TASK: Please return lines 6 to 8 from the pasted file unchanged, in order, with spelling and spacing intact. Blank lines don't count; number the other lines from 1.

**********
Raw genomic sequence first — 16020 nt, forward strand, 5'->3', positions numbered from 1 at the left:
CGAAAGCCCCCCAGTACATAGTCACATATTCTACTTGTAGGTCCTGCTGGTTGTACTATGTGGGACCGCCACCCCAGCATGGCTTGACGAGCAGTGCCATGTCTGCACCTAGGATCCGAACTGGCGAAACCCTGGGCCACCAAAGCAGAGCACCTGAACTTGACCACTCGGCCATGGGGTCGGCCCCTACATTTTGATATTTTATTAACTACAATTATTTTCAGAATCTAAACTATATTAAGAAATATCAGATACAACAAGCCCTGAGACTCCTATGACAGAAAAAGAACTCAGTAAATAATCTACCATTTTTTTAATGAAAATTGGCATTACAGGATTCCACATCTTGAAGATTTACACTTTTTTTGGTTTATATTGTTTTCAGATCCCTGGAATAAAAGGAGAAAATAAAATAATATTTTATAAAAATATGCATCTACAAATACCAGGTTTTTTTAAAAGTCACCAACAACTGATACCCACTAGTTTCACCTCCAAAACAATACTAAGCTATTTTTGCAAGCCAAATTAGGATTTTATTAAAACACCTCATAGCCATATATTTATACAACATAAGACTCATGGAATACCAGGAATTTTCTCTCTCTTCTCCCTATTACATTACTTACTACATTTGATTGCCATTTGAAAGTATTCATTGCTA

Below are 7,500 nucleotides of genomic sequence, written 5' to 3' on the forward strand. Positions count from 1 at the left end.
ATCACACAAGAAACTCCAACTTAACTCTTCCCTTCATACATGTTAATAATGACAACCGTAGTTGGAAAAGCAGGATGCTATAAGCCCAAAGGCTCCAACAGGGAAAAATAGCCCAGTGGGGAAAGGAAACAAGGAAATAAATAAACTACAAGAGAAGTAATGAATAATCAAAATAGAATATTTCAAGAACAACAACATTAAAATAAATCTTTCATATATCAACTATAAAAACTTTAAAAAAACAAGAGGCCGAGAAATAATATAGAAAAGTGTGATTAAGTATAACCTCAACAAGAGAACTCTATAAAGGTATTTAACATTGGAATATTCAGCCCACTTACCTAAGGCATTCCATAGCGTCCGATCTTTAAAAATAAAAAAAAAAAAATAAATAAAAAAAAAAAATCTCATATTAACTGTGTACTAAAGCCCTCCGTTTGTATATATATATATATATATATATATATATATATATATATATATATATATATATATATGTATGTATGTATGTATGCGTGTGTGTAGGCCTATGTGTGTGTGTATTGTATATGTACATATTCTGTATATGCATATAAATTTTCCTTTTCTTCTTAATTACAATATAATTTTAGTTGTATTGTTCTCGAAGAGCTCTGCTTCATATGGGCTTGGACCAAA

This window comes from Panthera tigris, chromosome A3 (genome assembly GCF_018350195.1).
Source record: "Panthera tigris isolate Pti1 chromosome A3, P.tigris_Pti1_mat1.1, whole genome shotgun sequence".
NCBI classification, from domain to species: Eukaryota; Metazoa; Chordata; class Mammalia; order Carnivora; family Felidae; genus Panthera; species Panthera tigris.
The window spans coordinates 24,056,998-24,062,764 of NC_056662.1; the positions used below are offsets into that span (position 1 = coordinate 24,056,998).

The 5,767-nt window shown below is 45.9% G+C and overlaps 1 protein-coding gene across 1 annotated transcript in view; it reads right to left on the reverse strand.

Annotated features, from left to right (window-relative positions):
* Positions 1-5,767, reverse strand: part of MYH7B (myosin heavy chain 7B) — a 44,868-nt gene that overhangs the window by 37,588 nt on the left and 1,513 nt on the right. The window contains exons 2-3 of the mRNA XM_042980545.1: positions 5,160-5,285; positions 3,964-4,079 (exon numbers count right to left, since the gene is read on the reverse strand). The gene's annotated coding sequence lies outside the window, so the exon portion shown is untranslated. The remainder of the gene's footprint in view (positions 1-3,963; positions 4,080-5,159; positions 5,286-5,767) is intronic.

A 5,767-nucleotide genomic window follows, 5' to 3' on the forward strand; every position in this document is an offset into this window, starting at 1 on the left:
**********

Source record: "Panthera tigris isolate Pti1 chromosome A3, P.tigris_Pti1_mat1.1, whole genome shotgun sequence".
NCBI classification, from domain to species: Eukaryota; Metazoa; Chordata; class Mammalia; order Carnivora; family Felidae; genus Panthera; species Panthera tigris.
The window spans coordinates 24,056,998-24,062,764 of NC_056662.1; the positions used below are offsets into that span (position 1 = coordinate 24,056,998).